A boat flying a Trump flag got too close to SpaceX's spaceship after the astronauts landed. NASA promised to 'do a better job' next time.

  • SpaceX's historic first spaceflight with NASA astronauts finished on Sunday when the Crew Dragon spaceship splashed down off the coast of Florida.
  • Onlookers in boats made a beeline for the spaceship while it floated in the water.
  • One boat drove very close to the spaceship, disrupting NASA's live feed and waving a Trump flag.
  • Poisonous fumes hung around the capsule as the professional recovery teams from NASA and SpaceX retrieved it. The fumes could have been dangerous for the onlookers.
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After a fiery plummet through Earth's atmosphere, SpaceX's Crew Dragon spaceship splashed into the Gulf of Mexico on Sunday, with NASA astronauts Bob Behnken and Doug Hurley tucked safely inside.

The landing completed the first crewed commercial spaceflight mission in history; the Crew Dragon launched Behnken and Hurley toward the International Space Station on May 30. They stayed there for two months before undertaking the risky return trip.

After landing, the capsule bobbed in the ocean for about 15 minutes as professional recovery boats sped to retrieve the astronauts — but they weren't alone on the water.

The landing site off the coast of Pensacola, Florida drew a crowd of onlookers in their own boats. Some got very close to the spaceship, including a boat flying a Trump flag that sped in front of NASA's live feed camera.

"Maybe next time we shouldn't announce our landing zone," SpaceX engineer Kate Tice said during NASA's live feed of the landing.


NASA Administrator Jim Bridenstine said in a briefing shortly after the splashdown that the crowd of boats "was not what we were anticipating."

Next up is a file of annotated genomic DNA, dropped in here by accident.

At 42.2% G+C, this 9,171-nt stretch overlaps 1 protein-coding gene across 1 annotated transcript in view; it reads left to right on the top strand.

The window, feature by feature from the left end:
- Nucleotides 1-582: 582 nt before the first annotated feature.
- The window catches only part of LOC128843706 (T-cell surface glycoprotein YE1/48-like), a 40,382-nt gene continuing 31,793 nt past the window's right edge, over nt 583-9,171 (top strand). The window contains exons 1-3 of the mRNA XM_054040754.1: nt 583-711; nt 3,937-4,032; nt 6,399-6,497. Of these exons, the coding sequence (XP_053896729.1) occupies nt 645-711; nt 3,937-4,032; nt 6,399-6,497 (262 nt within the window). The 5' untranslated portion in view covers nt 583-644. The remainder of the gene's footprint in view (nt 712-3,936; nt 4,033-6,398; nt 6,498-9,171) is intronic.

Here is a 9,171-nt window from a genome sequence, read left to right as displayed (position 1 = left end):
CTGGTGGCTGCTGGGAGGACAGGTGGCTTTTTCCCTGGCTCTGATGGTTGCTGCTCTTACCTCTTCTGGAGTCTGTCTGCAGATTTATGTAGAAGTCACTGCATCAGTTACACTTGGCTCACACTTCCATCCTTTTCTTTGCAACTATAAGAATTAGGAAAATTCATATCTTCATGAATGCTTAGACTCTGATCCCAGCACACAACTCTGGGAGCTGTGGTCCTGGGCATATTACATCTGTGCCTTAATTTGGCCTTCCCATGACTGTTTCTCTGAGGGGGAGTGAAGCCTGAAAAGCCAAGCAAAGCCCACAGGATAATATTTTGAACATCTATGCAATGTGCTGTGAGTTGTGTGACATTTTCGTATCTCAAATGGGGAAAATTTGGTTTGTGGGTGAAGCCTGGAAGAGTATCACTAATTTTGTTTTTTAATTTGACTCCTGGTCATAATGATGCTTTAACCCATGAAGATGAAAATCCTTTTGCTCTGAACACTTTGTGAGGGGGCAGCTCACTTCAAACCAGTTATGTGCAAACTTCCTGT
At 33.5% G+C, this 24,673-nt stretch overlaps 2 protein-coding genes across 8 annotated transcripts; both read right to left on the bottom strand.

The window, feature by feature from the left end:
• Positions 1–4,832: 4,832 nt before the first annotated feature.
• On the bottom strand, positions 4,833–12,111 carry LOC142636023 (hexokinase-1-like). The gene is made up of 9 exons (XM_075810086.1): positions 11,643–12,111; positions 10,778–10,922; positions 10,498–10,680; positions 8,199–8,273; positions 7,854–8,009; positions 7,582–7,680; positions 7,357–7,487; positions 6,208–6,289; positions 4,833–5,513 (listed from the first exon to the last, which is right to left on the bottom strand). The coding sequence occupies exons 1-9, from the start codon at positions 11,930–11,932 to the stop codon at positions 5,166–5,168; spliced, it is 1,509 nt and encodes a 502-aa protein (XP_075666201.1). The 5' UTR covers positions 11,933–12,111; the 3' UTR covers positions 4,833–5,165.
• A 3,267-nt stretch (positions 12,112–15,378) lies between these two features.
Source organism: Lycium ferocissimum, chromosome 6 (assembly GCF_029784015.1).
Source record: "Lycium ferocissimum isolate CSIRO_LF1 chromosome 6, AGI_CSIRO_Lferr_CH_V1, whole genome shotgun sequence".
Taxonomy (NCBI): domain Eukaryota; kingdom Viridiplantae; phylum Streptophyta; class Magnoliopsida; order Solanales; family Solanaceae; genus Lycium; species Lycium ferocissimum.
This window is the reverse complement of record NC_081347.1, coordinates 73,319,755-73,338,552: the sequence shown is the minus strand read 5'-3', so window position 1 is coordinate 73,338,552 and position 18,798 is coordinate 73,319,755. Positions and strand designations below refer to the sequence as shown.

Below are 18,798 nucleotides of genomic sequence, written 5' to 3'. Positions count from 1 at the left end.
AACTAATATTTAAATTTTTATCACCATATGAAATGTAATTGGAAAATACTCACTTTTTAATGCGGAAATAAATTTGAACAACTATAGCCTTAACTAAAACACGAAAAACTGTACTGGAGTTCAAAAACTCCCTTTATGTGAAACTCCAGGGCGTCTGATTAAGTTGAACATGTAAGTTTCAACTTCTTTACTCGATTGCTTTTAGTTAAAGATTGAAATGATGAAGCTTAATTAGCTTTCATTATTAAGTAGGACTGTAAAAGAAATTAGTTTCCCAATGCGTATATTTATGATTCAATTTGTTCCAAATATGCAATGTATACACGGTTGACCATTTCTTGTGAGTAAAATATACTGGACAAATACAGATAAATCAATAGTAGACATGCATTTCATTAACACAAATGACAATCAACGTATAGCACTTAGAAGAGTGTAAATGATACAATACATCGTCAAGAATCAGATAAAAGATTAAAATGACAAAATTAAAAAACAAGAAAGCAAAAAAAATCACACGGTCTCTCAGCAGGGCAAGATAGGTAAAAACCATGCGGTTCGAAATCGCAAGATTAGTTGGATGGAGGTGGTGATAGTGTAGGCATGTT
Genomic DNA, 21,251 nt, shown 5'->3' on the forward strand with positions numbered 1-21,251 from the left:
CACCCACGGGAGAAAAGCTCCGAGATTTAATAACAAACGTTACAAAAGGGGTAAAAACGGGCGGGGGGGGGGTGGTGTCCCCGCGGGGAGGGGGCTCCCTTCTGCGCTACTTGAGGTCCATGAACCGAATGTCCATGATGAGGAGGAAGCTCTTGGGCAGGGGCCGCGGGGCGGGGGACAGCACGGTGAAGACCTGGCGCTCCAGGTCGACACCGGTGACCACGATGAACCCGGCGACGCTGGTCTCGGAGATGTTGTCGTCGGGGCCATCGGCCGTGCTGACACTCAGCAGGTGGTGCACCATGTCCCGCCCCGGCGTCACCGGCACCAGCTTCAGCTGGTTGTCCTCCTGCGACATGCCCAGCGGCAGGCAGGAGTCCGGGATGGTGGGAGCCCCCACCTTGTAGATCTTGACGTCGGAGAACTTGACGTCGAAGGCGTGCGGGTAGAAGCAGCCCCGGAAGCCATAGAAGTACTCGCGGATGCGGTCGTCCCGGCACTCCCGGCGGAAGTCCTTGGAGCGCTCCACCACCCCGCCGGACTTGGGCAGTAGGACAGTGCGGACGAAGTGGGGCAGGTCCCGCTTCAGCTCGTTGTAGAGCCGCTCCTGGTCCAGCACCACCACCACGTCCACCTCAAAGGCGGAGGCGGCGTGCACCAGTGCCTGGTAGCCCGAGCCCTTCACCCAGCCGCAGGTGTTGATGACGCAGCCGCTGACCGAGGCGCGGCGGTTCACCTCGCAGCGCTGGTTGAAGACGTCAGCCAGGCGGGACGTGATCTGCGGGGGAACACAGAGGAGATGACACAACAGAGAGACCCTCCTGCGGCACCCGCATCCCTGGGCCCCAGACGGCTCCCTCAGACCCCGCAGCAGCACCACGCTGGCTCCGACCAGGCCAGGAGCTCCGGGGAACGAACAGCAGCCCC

The US Coast Guard had cleared the area ahead of the landing, Bridenstine explained, but after the capsule splashed down, "the boats just made a beeline for it," he said.

"We need to do a better job next time for sure," he added.

The recovery team had to clear the private vessels from the area before it could retrieve the spacecraft, since the crowd could have posed a hazard to Behnken and Hurley.

"It became a little bit too close to the Dragon capsule," SpaceX President and COO Gwynne Shotwell said during the briefing.

Coming too close could also have endangered the onlookers themselves, since poisonous fumes can surround the capsule after its landing.

After the recovery boat lifted the Crew Dragon out of the water, the recovery team detected one such gas — nitrous tetroxide — in the air surrounding the ship. The team had to wait for the fumes to clear before Behnken and Hurley could climb out of the capsule.

The conclusion of the historic mission, called Demo-2, kicks off a new era of commercial spaceflight. NASA has contracted six round trips on Crew Dragon going forward to ferry astronauts to and from the space station.

In the future, Bridenstine said, NASA will probably need more resources to clear private boats from the ocean landing area and keep it clear.

"This was a demonstration mission. This is the time that you go learn about these things, and we'll certainly be better prepared next time," Shotwell said.

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